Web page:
- La. Rules of Cond.
- Historical Background
- ABA Model Rules Preface, Preamble and Scope
- Article 1. Client-Lawyer Relationship
- Rule 1.0. Terminology
- Rule 1.1. Competence
- Rule 1.2. Scope of Representation and Allocation of Authority between Client and Lawyer
- Rule 1.3. Diligence
- Rule 1.4. Communication
- Rule 1.5. Fees
- Rule 1.6. Confidentiality of Information
- Rule 1.7. Conflict of Interest: Current Clients
- Rule 1.8. Conflict of Interest: Current Clients – Specific Rules
- Rule 1.9. Duties to Former Clients
- Rule 1.10. Imputation of Conflicts of Interest: General Rule
- Rule 1.11. Special Conflicts of Interest for Former and Current Government Officers and Employees
- Rule 1.12. Former Judge, Arbitrator, Mediator or Other Third-Party Neutral
- Rule 1.13. Organization as Client
- Rule 1.14. Client with Diminished Capacity
- Rule 1.15. Safekeeping Property
- Rule 1.16. Declining or Terminating Representation
- Rule 1.17. Sale of Law Practice [Reserved]
- Rule 1.18. Duties to Prospective Client
- Article 2. Counselor
- Article 3. Advocate
- Rule 3.1. Meritorious Claims and Contentions
- Rule 3.2. Expediting Litigation
- Rule 3.3. Candor Toward the Tribunal
- Rule 3.4. Fairness to Opposing Party and Counsel
- Rule 3.5. Impartiality and Decorum of the Tribunal
- Rule 3.6. Trial Publicity
- Rule 3.7. Lawyer as Witness
- Rule 3.8. Special Responsibilities of a Prosecutor
- Rule 3.9. Advocate in Nonadjudicative Proceedings
- Article 4. Transactions with Persons Other Than Clients
- Article 5. Law Firms and Associations
- Rule 5.1. Responsibilities of Partners, Managers, and Supervisory Lawyers
- Rule 5.2. Responsibilities of a Subordinate Lawyer
- Rule 5.3. Responsibilities Regarding Nonlawyer Assistants
- Rule 5.4. Professional Independence of a Lawyer
- Rule 5.5. Unauthorized Practice of Law: Multijurisdictional Practice of Law
- Rule 5.6. Restrictions on Right to Practice
- Rule 5.7. Responsibilities Regarding Law-Related Services [Reserved]
- Article 6. Public Service
- Article 7. Information About Legal Services
- Rule 7.1. General
- Rule 7.2. Communications Concerning a Lawyer’s Services
- Rule 7.3. [Reserved]
- Rule 7.4. Direct Contact With Prospective Clients
- Rule 7.5 Advertisements In The Electronic Media Other Than Computer-Accessed Communications
- Rule 7.6. Computer-Accessed Communication
- Rule 7.7 Evaluation Of Advertisements
- Rule 7.8 Exemptions From The Filing and Review Requirement
- Rule 7.9 Information about a Lawyer’s Services Provided Upon Request
- Rule 7.10 Firm Names and Letterhead
- Article 8. Maintaining the Integrity of the Profession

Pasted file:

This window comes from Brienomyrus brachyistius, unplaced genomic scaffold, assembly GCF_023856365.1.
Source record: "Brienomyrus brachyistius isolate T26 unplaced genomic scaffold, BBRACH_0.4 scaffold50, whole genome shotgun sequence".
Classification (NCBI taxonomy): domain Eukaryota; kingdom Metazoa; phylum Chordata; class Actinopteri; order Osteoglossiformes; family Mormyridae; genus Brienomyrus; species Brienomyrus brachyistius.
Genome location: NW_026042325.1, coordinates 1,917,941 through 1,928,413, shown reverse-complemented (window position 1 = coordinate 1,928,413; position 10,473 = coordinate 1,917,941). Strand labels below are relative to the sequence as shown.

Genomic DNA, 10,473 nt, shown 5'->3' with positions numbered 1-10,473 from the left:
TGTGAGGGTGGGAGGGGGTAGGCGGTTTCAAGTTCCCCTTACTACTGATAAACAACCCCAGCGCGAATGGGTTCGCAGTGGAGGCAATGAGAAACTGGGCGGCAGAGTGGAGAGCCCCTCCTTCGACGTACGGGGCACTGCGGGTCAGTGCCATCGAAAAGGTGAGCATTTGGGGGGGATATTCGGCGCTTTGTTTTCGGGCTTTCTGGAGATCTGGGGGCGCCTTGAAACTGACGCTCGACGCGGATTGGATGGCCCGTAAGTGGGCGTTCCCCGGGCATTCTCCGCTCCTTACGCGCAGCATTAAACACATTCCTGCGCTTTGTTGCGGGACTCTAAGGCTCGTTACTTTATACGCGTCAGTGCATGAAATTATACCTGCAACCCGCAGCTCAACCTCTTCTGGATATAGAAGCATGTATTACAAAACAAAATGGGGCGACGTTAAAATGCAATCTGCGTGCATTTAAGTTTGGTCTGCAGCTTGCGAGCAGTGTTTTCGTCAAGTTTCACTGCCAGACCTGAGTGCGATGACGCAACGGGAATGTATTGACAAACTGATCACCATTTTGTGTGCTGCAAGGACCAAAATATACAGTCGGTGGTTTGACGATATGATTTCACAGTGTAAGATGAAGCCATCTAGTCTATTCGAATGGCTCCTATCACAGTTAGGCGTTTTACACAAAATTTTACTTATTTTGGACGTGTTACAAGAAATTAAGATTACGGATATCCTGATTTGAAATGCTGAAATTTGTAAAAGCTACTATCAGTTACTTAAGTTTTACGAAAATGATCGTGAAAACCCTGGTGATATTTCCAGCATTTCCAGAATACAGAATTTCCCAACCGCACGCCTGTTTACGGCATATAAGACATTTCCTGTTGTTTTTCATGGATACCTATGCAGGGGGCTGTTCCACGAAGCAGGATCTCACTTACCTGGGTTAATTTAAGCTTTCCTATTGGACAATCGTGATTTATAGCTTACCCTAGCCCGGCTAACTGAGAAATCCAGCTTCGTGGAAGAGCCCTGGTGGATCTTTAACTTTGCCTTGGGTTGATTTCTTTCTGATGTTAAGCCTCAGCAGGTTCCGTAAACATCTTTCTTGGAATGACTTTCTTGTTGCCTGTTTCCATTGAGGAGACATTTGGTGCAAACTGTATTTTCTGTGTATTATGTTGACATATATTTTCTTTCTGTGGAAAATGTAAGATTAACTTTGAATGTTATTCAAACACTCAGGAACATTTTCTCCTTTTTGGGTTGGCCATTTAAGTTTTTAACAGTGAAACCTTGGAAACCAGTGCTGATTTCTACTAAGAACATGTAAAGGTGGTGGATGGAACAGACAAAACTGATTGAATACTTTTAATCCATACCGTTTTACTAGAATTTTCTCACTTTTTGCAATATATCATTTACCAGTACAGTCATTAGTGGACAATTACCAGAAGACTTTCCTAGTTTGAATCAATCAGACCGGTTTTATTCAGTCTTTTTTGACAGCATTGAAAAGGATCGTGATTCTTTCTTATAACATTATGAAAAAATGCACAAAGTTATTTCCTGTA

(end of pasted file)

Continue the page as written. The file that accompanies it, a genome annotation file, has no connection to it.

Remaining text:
- Dane S. Ciolino
Rule 5.3. Responsibilities Regarding Nonlawyer Assistants
With respect to a nonlawyer employed or retained by or associated with a lawyer:
(a) a partner, and a lawyer who individually or together with other lawyers possesses comparable managerial authority in a law firm shall make reasonable efforts to ensure that the firm has in effect measures giving reasonable assurance that the person’s conduct is compatible with the professional obligations of the lawyer;
(b) a lawyer having direct supervisory authority over the nonlawyer shall make reasonable efforts to ensure that the person’s conduct is compatible with the professional obligations of the lawyer; and
(c) a lawyer shall be responsible for conduct of such a person that would be a violation of the Rules of Professional Conduct if engaged in by a lawyer if:
(1) the lawyer orders or, with the knowledge of the specific conduct, ratifies the conduct involved; or
(2) the lawyer is a partner or has comparable managerial authority in the law firm in which the person is employed, or has direct supervisory authority over the person, and knows of the conduct at a time when its consequences can be avoided or mitigated but fails to take reasonable remedial action.
The Louisiana Supreme Court adopted this rule on January 21, 2004. It became effective on March 1, 2004, and has not been amended since. This rule is identical to ABA Model Rule of Professional Conduct 5.3 (2002).
In 2002, the ABA revised the corresponding model rule to clarify that it applies to managing lawyers in corporate and government legal departments and legal services organizations, as well as to partners in private law firms. The ABA intended no change in substance. See ABA Ethics 2000 Commission Revision Notes to Model Rule 5.3 (2002).
Comments to ABA Model Rule 5.3
 Lawyers generally employ assistants in their practice, including secretaries, investigators, law student interns, and paraprofessionals. Such assistants, whether employees or independent contractors, act for the lawyer in rendition of the lawyer’s professional services. A lawyer must give such assistants appropriate instruction and supervision concerning the ethical aspects of their employment, particularly regarding the obligation not to disclose information relating to representation of the client, and should be responsible for their work product. The measures employed in supervising nonlawyers should take account of the fact that they do not have legal training and are not subject to professional discipline.
 Paragraph (a) requires lawyers with managerial authority within a law firm to make reasonable efforts to establish internal policies and procedures designed to provide reasonable assurance that nonlawyers in the firm will act in a way compatible with the Rules of Professional Conduct. See Comment  to Rule 5.1. Paragraph (b) applies to lawyers who have supervisory authority over the work of a nonlawyer. Paragraph (c) specifies the circumstances in which a lawyer is responsible for conduct of a nonlawyer that would be a violation of the Rules of Professional Conduct if engaged in by a lawyer.